“A relentless drumbeat of public doubt about Iranian compliance with arms control commitments could lead to missed opportunities at a time when Iran may be heading toward reform, greater openness, and a greater interest in building international confidence… American and Israeli rightists are quick to suggest the military option, and Iranians are painfully aware of how popular that option is among prominent Republicans and hardline opinion-mongers.”
The words sound like they could have been written today about the latest talks in Vienna. But they actually appeared 16 years ago in a Bulletin article by Eric Arnett, “Iran is not Iraq.” Arnett, head of the Military Technology Project at the Stockholm International Peace Research Institute, noted that for all its faults, Iran “has the best arms control and norm-building record in the Middle East. Iran is party to the Nuclear Non-Proliferation Treaty (NPT) and the Biological Weapons Convention (BWC). It has unilaterally signed and ratified the Chemical Weapons Convention (CWC), unilaterally capped its ballistic missile program, participates in the UN Arms Register—revealing imports that previously had not been known to the public and were not reported by the supplier—and it has taken the initiative in promoting regional confidence-building measures.”
What he wrote then is important to bear in mind now, when—in fits and starts, with many pauses and hiccups—Iran and the major powers seem to be moving closer to a deal that limits the Iranian nuclear program. And just as in the past, some in the US Congress are challenging any such approach, claiming that little short of bombing or invading Iran will ensure a weapons-free Middle East.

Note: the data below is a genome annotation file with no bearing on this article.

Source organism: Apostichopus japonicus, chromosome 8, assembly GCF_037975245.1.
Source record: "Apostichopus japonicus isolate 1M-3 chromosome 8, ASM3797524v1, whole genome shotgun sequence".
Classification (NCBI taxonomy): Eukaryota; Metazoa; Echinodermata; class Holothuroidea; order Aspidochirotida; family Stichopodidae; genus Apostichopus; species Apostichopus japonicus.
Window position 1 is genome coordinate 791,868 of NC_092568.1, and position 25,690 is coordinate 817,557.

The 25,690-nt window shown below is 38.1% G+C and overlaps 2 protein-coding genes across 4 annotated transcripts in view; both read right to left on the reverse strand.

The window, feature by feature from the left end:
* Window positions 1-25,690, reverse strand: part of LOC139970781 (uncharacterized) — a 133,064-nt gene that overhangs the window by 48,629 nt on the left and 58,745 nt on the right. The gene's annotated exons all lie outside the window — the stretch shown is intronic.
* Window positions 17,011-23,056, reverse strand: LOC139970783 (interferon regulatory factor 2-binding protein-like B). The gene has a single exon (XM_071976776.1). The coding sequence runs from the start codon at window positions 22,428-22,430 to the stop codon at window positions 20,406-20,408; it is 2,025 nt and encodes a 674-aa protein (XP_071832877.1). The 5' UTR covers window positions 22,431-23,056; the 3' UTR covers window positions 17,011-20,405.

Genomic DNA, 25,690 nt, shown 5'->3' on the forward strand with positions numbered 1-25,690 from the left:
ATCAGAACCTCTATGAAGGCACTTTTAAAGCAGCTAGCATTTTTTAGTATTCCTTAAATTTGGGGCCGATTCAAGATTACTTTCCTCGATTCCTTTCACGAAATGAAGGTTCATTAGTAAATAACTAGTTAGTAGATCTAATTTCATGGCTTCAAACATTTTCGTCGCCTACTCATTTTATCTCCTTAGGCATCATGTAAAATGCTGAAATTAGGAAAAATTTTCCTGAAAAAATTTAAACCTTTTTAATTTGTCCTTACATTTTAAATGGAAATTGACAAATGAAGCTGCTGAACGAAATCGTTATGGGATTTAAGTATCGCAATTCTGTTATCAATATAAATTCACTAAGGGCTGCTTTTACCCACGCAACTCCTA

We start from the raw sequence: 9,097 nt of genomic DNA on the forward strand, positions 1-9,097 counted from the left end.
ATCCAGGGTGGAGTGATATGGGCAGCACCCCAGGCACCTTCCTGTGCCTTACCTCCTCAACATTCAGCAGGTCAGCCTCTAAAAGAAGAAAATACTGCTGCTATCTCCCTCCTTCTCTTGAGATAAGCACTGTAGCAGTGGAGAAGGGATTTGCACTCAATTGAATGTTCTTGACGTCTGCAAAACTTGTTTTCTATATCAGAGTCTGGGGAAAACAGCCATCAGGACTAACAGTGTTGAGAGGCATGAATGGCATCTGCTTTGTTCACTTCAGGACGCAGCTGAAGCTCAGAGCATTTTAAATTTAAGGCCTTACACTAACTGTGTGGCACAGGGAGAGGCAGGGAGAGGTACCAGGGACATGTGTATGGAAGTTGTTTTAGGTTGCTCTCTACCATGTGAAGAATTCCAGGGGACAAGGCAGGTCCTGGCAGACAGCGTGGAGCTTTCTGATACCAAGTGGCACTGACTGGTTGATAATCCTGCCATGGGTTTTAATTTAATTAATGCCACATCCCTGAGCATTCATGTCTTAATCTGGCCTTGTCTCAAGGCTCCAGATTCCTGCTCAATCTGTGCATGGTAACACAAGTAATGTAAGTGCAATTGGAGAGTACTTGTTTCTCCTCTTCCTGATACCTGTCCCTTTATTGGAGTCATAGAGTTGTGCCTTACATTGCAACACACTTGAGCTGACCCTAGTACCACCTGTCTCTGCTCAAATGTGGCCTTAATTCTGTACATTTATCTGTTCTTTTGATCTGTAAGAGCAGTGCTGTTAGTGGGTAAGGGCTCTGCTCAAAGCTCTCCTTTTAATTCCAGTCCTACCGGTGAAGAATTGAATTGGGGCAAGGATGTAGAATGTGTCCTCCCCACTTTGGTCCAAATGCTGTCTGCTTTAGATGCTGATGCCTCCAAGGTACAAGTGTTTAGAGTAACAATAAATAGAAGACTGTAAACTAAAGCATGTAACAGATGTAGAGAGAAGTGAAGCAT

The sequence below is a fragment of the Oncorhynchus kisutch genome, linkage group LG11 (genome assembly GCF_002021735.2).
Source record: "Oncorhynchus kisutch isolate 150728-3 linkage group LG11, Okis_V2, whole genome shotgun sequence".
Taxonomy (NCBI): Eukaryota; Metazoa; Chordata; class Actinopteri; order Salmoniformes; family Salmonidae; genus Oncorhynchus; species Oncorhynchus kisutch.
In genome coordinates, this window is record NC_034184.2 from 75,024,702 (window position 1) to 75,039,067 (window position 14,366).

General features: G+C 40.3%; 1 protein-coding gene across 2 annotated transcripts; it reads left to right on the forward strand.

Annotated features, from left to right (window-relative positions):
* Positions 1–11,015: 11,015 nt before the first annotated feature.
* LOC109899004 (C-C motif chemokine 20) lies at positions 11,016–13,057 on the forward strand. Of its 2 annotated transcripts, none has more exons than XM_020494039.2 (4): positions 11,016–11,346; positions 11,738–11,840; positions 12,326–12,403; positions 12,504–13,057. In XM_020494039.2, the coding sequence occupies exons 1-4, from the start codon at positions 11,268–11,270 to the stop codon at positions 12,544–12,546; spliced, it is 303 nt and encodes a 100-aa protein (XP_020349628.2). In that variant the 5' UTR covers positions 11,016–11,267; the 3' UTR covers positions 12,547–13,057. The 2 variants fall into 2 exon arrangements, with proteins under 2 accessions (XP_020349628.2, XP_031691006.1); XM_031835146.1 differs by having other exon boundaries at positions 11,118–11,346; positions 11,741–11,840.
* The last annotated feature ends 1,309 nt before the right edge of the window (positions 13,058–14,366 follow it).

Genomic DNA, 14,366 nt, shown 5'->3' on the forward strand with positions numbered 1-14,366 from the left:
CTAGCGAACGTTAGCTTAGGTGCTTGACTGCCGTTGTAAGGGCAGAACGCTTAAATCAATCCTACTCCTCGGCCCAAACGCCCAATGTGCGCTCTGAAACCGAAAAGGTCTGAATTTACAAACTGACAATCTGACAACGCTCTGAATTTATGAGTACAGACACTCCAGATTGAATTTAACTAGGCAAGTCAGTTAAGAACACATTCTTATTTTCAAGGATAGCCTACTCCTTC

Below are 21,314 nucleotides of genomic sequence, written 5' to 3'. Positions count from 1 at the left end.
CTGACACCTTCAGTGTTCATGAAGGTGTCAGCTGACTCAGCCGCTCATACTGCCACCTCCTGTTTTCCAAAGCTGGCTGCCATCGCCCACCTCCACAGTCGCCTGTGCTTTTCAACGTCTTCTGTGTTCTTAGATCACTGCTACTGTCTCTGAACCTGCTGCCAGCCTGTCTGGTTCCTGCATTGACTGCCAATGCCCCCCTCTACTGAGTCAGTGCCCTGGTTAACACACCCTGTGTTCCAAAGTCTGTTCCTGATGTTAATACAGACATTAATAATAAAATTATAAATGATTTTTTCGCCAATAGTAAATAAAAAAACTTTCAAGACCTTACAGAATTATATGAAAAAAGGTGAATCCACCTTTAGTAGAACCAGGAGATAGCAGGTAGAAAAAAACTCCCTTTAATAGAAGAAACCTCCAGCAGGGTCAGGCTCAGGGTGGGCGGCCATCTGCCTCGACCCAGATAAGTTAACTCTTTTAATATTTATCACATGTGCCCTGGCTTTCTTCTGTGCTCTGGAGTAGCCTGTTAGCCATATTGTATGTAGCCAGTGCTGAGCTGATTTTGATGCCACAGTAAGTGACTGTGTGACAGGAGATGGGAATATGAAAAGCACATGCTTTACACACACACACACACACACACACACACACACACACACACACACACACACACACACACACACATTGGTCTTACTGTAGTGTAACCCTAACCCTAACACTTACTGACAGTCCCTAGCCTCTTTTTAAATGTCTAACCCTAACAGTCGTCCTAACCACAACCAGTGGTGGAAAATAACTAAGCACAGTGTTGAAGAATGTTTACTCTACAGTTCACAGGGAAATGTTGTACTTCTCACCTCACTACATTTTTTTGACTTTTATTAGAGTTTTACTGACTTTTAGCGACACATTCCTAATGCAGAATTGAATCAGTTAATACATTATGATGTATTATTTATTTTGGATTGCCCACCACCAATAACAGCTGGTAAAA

But something significant has been happening in Vienna, where other countries hope to limit Iran's program so it does not produce material that is more than 5 percent uranium 235, an enrichment level that would allow Iran to make radioisotopes for research and, perhaps, fuel for its one commercial nuclear power plant, but not to build nuclear weapons. It seems, now, that such a deal is possible, perhaps because what Iran has been seeking all along is a national-pride-assuaging “Japan option”—that is, remaining one short technological step from weapons- grade uranium, unless the need to take that step arises.
Such a result may be the best that the West can hope for, as Jessica T. Mathews, president of the Carnegie Endowment for International Peace, wrote recently in The New York Review of Books: “The alternatives are war or a nuclear-armed Iran.”
“What remains to be done does not diminish the historic dimension of what has been achieved,” Mathews wrote. “After more than a decade of failed negotiations and, for the US and Iran, three decades of unproductive silence, diplomacy is working. As of January 20, 2014, the short-term agreement is in full effect. Twenty percent enrichment is suspended. If the agreement is sustained by both sides, Iran’s enrichment progress will be halted and in important respects rolled back.”
Writing 16 years apart, Arnett and Mathews seem to agree that there are reasons for qualified, cautious trust in Iran; by Middle Eastern standards, Iran is reasonably open, and it is one of the few places in the region where there has been a peaceful transition of power.
Just the same, neither expert suggested that Iran has been a model country, now or then. “Its human rights record is dismal,” Arnett wrote back in 1998. “It has sponsored terrorism and the deliberate murder of dissidents living abroad. And its funding and training of terrorist groups—especially Hezbollah—has disrupted its relations with a number of Arab states and made enemies of Israel and the United States... But to say that Iran flouts nonproliferation norms is naïve, if not cynically mischievous.”